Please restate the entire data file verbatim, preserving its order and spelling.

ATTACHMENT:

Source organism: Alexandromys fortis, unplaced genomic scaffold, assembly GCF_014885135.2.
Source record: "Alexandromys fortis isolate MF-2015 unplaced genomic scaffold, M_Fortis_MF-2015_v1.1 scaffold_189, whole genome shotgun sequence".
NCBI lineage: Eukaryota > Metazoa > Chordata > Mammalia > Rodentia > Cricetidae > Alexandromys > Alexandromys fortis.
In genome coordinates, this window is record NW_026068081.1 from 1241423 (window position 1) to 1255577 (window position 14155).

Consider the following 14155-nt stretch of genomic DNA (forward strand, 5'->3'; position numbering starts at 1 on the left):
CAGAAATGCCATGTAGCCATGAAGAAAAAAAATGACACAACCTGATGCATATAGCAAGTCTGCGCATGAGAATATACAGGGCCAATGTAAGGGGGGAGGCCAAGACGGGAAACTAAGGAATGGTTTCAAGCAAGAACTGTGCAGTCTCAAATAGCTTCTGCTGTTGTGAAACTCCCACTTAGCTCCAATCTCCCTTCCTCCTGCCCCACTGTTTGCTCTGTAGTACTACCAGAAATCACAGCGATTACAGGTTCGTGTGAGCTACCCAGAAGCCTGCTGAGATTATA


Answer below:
Source organism: Alexandromys fortis, unplaced genomic scaffold, assembly GCF_014885135.2.
Source record: "Alexandromys fortis isolate MF-2015 unplaced genomic scaffold, M_Fortis_MF-2015_v1.1 scaffold_189, whole genome shotgun sequence".
NCBI lineage: Eukaryota > Metazoa > Chordata > Mammalia > Rodentia > Cricetidae > Alexandromys > Alexandromys fortis.
In genome coordinates, this window is record NW_026068081.1 from 1241423 (window position 1) to 1255577 (window position 14155).

Consider the following 14155-nt stretch of genomic DNA (forward strand, 5'->3'; position numbering starts at 1 on the left):
CAGAAATGCCATGTAGCCATGAAGAAAAAAAATGACACAACCTGATGCATATAGCAAGTCTGCGCATGAGAATATACAGGGCCAATGTAAGGGGGGAGGCCAAGACGGGAAACTAAGGAATGGTTTCAAGCAAGAACTGTGCAGTCTCAAATAGCTTCTGCTGTTGTGAAACTCCCACTTAGCTCCAATCTCCCTTCCTCCTGCCCCACTGTTTGCTCTGTAGTACTACCAGAAATCACAGCGATTACAGGTTCGTGTGAGCTACCCAGAAGCCTGCTGAGATTATA